A Customer Service Strategy is a plan to handle customer interactions throughout the entire consumer journey as a means of using customer-centric thinking to provide consistent customer satisfaction, build customer loyalty and promote a positive, friendly environment that will leave a great impression on customers.
A customer service strategy is useful for everyone involved in the customer experience and so can be as broad or narrow depending on the layers of the customer journey map that you wish to focus on. Different industries will have different layers of customer service; more automated industries could have more, whilst technological industries may have less. Even though the end goal of a customer service strategy is ideally customer satisfaction, this template is not only applicable to customers, but also to admin staff that deals with processing orders; transportation staff that either act as intermediaries or deliver or receive the orders; technicians that help facilitate a smooth working system; retail staff that sells the product; an after-sales service team that deals with customer inquiries and problems, and handles returns and refunds. It’s important to note that this entire process is overlooked and supervised by managers.
Depending on the layer of the customer journey map you are seeking to improve, you can appropriately devise strategies to work on and improve the service provided in these sections.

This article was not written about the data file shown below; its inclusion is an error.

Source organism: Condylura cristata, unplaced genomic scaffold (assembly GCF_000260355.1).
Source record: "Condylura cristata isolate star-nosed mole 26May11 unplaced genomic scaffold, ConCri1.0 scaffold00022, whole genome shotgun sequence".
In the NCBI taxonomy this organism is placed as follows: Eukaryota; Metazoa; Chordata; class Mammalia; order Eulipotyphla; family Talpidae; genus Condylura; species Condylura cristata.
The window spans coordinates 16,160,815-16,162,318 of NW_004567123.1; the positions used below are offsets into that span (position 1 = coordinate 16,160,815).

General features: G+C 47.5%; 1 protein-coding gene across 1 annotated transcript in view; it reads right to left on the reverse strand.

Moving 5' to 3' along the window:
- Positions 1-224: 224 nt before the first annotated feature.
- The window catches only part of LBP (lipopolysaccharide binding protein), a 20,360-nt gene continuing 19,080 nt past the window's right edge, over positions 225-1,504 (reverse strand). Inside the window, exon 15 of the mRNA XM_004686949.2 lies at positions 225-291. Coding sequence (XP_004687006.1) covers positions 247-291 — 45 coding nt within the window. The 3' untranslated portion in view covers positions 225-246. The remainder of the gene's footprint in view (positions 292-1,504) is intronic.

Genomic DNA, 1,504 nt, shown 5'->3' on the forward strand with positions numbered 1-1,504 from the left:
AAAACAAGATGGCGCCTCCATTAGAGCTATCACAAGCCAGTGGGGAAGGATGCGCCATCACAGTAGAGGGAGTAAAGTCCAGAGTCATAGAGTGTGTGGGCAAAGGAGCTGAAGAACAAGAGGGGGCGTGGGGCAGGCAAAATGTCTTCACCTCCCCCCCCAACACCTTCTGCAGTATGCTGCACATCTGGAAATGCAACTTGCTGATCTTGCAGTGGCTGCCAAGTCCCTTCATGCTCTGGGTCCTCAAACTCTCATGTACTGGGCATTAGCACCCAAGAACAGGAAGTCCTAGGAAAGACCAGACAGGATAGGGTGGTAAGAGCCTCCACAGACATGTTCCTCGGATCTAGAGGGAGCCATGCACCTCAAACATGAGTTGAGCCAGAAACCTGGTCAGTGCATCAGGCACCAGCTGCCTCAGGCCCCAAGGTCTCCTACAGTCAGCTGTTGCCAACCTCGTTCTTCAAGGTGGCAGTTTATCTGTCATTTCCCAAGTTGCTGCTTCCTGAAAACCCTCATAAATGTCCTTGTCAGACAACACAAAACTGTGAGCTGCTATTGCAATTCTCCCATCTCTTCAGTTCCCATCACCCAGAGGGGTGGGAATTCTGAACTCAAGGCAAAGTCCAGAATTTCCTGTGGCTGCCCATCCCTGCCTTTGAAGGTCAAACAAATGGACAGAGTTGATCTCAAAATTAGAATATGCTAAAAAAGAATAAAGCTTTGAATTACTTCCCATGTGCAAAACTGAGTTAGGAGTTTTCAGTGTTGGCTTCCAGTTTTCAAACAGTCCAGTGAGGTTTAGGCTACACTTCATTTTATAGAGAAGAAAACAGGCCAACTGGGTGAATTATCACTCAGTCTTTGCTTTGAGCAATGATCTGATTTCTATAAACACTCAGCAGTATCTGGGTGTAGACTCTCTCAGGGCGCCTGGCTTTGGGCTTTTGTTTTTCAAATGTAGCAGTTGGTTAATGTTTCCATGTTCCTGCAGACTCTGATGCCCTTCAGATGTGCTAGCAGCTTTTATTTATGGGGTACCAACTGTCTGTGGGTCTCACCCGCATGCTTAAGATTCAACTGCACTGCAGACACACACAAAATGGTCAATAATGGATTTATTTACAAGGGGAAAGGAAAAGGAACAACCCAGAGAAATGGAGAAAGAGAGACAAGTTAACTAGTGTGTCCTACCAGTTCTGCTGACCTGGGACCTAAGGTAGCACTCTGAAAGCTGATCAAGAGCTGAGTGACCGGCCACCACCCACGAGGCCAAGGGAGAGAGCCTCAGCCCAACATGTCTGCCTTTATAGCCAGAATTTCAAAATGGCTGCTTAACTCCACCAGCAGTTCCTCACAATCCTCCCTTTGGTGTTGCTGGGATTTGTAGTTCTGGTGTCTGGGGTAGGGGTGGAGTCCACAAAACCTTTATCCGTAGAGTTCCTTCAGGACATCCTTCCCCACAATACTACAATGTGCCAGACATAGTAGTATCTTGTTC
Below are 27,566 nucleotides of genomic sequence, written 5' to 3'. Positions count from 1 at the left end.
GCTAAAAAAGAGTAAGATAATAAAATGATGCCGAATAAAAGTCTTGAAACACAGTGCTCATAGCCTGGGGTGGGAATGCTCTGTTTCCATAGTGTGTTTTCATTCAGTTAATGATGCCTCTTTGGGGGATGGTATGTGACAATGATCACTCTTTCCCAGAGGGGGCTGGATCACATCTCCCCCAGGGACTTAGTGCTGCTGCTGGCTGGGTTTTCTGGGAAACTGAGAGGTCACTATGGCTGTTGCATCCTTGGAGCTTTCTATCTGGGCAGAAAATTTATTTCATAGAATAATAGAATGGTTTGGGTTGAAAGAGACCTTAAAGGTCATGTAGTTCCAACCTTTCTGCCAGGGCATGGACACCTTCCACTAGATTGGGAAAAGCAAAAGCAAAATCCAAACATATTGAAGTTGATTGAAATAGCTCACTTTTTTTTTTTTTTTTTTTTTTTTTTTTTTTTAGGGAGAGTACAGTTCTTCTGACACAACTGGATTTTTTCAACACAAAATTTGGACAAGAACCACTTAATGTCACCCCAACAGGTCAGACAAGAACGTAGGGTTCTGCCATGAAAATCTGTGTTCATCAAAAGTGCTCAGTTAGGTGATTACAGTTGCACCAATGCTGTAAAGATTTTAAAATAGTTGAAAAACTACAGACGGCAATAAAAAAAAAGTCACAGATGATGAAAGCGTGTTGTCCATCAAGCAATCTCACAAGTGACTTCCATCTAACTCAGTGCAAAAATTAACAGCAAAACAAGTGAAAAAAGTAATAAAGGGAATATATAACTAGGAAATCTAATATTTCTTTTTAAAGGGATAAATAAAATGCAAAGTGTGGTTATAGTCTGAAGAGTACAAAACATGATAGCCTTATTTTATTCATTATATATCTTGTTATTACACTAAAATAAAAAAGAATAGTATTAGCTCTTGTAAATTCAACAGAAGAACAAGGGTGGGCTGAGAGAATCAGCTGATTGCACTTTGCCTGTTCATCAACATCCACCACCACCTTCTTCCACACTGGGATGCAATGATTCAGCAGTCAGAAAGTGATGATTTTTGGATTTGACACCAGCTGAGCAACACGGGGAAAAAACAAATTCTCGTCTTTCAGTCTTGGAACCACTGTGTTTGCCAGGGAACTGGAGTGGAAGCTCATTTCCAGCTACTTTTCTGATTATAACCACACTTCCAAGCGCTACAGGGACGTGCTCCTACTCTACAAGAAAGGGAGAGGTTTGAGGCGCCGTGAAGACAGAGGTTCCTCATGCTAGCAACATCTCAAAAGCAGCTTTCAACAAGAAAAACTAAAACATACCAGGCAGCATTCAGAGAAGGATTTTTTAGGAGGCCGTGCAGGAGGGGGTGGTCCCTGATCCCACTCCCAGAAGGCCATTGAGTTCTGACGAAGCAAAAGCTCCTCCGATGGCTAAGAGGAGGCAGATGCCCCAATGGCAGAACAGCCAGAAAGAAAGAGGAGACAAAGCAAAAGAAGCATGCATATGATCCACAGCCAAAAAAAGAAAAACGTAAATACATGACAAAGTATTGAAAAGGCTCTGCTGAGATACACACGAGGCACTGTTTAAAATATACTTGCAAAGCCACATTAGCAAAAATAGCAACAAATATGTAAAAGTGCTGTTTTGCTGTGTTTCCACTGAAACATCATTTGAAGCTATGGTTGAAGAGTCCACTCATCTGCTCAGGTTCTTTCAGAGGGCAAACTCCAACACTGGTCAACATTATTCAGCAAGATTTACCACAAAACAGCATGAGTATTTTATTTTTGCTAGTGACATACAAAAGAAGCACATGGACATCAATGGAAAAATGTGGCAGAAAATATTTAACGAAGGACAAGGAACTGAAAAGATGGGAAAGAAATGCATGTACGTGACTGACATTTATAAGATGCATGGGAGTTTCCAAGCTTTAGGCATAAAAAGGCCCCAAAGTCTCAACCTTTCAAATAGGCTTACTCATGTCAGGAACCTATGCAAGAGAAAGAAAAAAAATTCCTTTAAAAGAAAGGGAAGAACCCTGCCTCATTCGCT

It can be easy to think of focus areas by looking at your customer journey map and then narrowing down on the layers you have identified to establish what problem areas your organization specifically needs to resolve or work on.
An example of a focus area for a Customer Service Strategy could be Operational Efficiency.
Focusing on objectives within this area can help you narrow down further into the goals you want to focus on in these areas. The objectives you set can be SMART objectives so that they epitomize clear and succinct end targets for you and your team to work towards.
An example of some objectives that fall under Operational Efficiency can be; Ensure teams, groups, and networks in an organization are sufficiently staffed; Utilize the best technology to deliver customer service goals effectively; Meet customer demand and increase customer retention.
Whilst you can also track and measure the progress of your objectives, it’s also extremely crucial to set up smaller measurements that you can track and measure to monitor your progress.
Examples of KPIs that can measure this objective: Ensure teams, groups, and networks in an organization are sufficiently staffed are Get Average Resolution Time to 75%, Reduce Cost per Call by 30%, and Reduce Customer Callbacks to 60.
You can accordingly set up specific end dates or a time period that you want to achieve these KPIs.
After thinking about some KPIs, you may wonder how can these KPIs actually be achieved? This is where creating some projects becomes extremely useful. Projects can serve as tangible actions that you follow to achieve your end objectives.
Examples of projects that can improve your overall organizational operational efficiency can include but are not limited to: Create a training Investment per Employee, Generate a customer charter, Create an Employee Appraisal scheme, Utilize a Customer Journey Map, Send monthly emails to build customer engagement and Initiate a customer loyalty program.
Once you’ve worked on your planner and created your objectives, KPIs, and projects; you can actually proceed to visually illustrate these to serve as visual performance indicators. These can help you visualize the areas that need improvement and are lacking and accordingly reward and acknowledge the parts of your plan that are doing well and succeeding.
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